Archive for the ‘Beginner’s Guide to Photography’ Category
At however great of an angle a photo is taken by a photographer, however sharp the lens, or however large the pixels of the camera sensors are, a photo shoot will only be success if the lighting is perfect. And of course photo studio lights have a pivotal role in the process. The photographer who often work in a studio usually devote most of their savings investing on studio lights and less on cameras and lenses. Several photographers, however, does the opposite. The difficult part would be to balance your resource and your budget. Unfortunately, we often get caught in the sentiment that “all lightings are the same, it depends on the photographer.” You’ll end up choosing the wrong one for you and will be left disappointed.
The purpose of this post is to help photographers, especially for those first-timers in purchasing studio lights. There are several things that can be made as a guide in choosing the right set for you:
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As a novice photographer, or as someone starting out in learning the craft, your need of digital post-processing is inevitable. Now more than ever, digital processing softwares are popping up everywhere. Whether it be the instant kind (like Instagram, Hipstamatic, or ToyCamera) or the manual professionally-aimed ones (such as Adobe Photoshop, Aperture, or Lightroom), there’s now something for every one.
Now the question is, how far is too far when editing a photograph? This post will discuss some boundaries that are accepted in the photography world.
Digital processing in photography is generally used for 4 reasons:
1.Digital processing for personal use
There really are no boundaries as to what you can do with your photos if it’s only for personal use. You’re free to skew it any whichever way possible in any way you want. Even if it’ll be showcased in an exhibition later on, the creation will wholly be for your own sense of satisfaction.
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With the progress of technology of the digital camera comes the increase of megapixels in newer models. Megapixels are the unit used to measure resolution of a digital camera’s sensor. Many beginner photographers who don’t fully comprehend the importance of camera specifications assumes that the larger the megapixel, the better the camera. But that’s not necessarily the case.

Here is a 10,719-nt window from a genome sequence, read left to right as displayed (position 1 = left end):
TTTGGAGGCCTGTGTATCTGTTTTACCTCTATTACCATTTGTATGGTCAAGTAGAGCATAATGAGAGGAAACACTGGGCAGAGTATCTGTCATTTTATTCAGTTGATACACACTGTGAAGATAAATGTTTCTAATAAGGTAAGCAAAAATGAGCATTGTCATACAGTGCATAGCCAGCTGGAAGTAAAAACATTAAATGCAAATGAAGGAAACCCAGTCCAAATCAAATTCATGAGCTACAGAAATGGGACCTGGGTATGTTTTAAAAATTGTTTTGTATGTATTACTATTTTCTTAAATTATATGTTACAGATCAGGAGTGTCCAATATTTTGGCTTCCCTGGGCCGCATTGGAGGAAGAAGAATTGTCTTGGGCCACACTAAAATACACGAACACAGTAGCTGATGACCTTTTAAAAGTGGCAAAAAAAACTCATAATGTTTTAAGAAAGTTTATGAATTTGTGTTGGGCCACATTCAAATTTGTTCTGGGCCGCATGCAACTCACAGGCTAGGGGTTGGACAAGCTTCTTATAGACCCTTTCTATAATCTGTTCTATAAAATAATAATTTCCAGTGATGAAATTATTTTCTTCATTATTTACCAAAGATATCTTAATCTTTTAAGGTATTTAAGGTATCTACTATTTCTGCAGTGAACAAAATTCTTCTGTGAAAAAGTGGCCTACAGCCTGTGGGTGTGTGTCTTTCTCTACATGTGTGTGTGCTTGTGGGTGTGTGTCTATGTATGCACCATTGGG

There are a few assumption made among photographers about the role megapixels play in a camera: Read the rest of this entry » .
When photographing a model or a product and you feel like there are certain parts of the object that doesn’t seem to be well-lit by the main sources of light, you can use a reflector to (obviously) reflect light to fill in any shadowy areas.
There are two general types of reflectors:
– Natural reflectors.
Reflectors from the surrounding environment.
For example: White sand reflecting sunlight; sunlight reflected on sea water, ponds or lakes; white walls of a building.
Man-made reflectors especially manufactured for use by photographers.
These artificial reflectors are categorized into 3 types or surface colors: Read the rest of this entry »
Here are a few tutorials and guides from our sites that might be of some assistance in choosing the best camera for you. The following tips will help you get the best deal when choosing a digital camera. Read the rest of this entry ».
Related Photography Ideas for Beginner’s Guide to Photography at OneSlidePhotography.com
Snorkeling and deep-sea diving has become more and more popular and most anyone can now participate in this sport, especially for those living besides coastal lines, islands, or those vacationing to places like these. With the rapid advancement of digital camera technology, underwater photography can be a new hobby for those diving enthusiasts. Here are […]
Photo by : Ciel Photography on Flickr As what was done by the two pioneers of this field of photography, lomography has developed into a photographic technique that ignores the existing rules. When executing conventional photography techniques, a lot of rules must be adhered to (e.g. shutter speed, ISO, and aperture) to create a good […]
Generally, monopods aren’t substitutes for tripods. You won’t be able to photograph with bulb (long exposure) using a monopod. But if what you’re looking for is a tool to help you stabilize your camera from any shock, help you take pictures in poor light conditions, or just want an all-around sharper picture, then monopods trump […]
Like in everything else, there are records of firsts in the world of photography. The following are some of the most groundbreaking firsts that we now find photographs of the norm. Check them out! First Fetus Photograph In 1965, Swedish scientist Lennart Nilsson photographed this 20-week old fetuswhile the fetus was alive without any interference. […]
In this second part, we’ll learn how to create the selective color photography effect in easier steps. This 2nd way is accomplished by merely sliding parameters and saturation settings. Here’s how:
First, I would like to explain what a “kit” lens actually is. A kit lens is a lens that is usually bundled in the package when buying a new DSLR camera. For beginner DSLR kits, the kit lenses bundled in are also beginner lenses and cheap in price. But if you have the opportunity to […]
One thing that is now often found on new generation digital cameras is the “Image Stabilizer.” Panasonic names this feature with the term “Mega OIS,” Canon with the term “Image Stabilizer/IS,” Pentax with “Anti Shake/AS,” Nikon with “Vibration Reduction/VR,” and Sony with “Super Steady Shot.” Other brands such as Olympus, Kodak, and Fuji soon follow […]